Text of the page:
The talks went “just fine” said Ted McKinney, US under secretary of agriculture for trade and foreign agricultural affairs, without giving further details. The US delegation heads home on Wednesday night.

McKinney’s upbeat assessment comes after US president Donald Trumptweeted on Tuesday evening that “Talks with China are going very well!”

People familiar with the talks said the world’s two largest economies remained divided on Chinese structural reforms the Trump administration was demanding in order to stop alleged theft and forced transfer of US technology and on how to hold Beijing to its promises.

Hopes that the US and China would strike a deal, ending their months-long trade deal led to an index of world stocks rising on Tuesday, while the dollar, which hit an 11-week low on Monday, rebounded as the euro weakened on concerns about a slowdown in the euro zone economy.

This week’s meetings are the first face-to-face talks since Trump and Chinese president Xi Jinping agreed in December to a 90-day truce in a trade war that has roiled global financial markets.

If no deal is reached by 2 March, Trump has said he will proceed with raising tariffs to 25% from 10% on $200bn worth of Chinese imports at a time when China’s economy is slowing significantly.

Trade and concerns over slowing economic growth triggered a selloff at the end of 2018 that culminated in Wall Street posting its worst monthly performance in about a decade in December, driving down earnings estimates and stock valuations.

The editor-in-chief of China’s state-run Global Times tabloid, Hu Xijin, said on Twitter earlier that the extension of the talks, originally scheduled for two days, “sends a signal. The two sides are in serious talks and working hard to solve the disagreements between them.”

In what is widely seen as a goodwill gesture, China on Tuesday issued long-awaited approvals for the import of five genetically modified crops, which could boost its purchases of US grains as farmers decide which crops to plant in the spring.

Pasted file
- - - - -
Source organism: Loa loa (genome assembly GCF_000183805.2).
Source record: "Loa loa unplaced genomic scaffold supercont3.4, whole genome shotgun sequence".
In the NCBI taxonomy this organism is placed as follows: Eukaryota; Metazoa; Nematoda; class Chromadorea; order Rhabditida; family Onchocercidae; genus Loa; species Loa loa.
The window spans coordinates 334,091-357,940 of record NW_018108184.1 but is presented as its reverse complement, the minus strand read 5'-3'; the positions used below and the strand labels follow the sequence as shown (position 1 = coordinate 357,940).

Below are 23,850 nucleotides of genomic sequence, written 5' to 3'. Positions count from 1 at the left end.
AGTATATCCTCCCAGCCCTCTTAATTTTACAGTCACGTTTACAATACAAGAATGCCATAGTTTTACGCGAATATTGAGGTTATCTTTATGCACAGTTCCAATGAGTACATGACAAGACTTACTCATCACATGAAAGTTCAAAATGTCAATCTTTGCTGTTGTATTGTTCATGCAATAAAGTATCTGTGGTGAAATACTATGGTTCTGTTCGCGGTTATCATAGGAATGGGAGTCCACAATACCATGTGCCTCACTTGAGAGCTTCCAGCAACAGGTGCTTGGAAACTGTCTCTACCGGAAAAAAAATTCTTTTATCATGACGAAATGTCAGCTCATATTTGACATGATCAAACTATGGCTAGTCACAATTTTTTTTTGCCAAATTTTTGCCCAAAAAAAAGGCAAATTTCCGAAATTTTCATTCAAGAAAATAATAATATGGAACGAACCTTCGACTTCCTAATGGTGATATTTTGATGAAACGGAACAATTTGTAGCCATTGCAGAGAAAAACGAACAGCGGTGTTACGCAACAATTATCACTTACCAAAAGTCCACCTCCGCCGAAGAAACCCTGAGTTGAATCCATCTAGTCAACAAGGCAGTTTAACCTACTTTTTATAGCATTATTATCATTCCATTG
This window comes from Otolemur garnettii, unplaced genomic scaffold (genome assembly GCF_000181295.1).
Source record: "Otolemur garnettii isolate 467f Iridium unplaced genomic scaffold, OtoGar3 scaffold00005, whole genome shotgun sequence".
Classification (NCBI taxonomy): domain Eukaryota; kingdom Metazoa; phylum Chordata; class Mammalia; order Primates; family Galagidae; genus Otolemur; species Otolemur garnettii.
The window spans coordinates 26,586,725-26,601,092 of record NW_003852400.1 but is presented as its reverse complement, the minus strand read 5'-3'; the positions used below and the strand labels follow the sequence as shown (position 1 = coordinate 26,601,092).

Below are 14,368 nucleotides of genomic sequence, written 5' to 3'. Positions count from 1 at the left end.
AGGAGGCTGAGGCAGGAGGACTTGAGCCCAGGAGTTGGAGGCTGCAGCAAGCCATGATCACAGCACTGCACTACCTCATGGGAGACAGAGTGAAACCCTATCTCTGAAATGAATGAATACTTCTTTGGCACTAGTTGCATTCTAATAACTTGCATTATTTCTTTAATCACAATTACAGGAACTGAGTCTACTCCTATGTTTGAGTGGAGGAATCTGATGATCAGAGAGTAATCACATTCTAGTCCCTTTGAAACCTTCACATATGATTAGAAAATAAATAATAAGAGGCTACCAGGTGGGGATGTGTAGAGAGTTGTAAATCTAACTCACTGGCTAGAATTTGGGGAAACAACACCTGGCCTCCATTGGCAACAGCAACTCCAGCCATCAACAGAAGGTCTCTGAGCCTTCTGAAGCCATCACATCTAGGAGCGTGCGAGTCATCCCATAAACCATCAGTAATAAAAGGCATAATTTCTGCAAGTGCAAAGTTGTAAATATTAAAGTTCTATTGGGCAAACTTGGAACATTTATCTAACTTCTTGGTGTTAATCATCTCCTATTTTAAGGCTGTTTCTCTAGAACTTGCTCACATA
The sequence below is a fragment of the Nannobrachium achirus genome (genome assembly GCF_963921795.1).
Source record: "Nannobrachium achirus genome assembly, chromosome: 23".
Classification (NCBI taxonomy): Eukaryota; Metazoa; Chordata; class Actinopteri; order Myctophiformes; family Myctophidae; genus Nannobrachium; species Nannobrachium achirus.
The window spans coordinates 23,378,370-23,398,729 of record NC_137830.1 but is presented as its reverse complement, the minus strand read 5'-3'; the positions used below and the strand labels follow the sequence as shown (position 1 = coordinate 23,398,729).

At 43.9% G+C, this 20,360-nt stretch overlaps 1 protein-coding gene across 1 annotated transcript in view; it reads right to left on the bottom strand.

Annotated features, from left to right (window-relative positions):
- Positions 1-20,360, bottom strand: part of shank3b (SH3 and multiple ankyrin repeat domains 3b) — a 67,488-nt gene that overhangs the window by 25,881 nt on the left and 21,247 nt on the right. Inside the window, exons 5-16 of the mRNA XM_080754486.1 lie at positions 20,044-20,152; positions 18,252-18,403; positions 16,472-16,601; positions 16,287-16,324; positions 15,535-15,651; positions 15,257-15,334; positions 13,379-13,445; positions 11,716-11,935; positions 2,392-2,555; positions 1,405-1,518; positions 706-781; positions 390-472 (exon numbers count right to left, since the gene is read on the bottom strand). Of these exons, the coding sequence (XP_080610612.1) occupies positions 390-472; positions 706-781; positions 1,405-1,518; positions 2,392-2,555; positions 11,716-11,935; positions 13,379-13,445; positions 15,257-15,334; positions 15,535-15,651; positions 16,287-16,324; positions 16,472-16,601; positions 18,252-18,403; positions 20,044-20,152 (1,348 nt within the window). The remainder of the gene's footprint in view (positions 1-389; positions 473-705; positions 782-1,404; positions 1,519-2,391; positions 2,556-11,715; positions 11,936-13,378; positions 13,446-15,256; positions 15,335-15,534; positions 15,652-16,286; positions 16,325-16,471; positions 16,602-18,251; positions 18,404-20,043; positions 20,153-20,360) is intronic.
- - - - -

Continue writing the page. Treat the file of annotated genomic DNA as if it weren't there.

On Monday, Chinese importers made another large purchase of US soybeans, their third in the past month.

Increased purchases by China of US soybeans, oil, liquefied natural gas and financial services are viewed as easier to achieve than major changes to China’s industrial policies aimed at transferring US technology to Chinese firms.

“Overall the talks have been constructive. Our sense is that there’s good progress on the purchase piece,” said one person familiar with the talks. The person added that it was more difficult to determine how to hold China to its commitments to better protect intellectual property.

Scott Kennedy, director of the Project on Chinese Business and Political Economy at the Center for Strategic and International Studies in Washington, said the two sides for the first time were discussing topics that matter most to the Trump administration. These include expanded Chinese purchases of American products, greater protections for US intellectual property, constraints on Chinese industrial policy, and enforcement and verification of follow-through by China.

“The minimum baseline for judging whether this week is a success is whether they can have an in-depth conversation on those areas,” Kennedy said, adding that an announcement of another round of talks would be a positive outcome.

BBC with additional report from Guardian UK

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Maritime First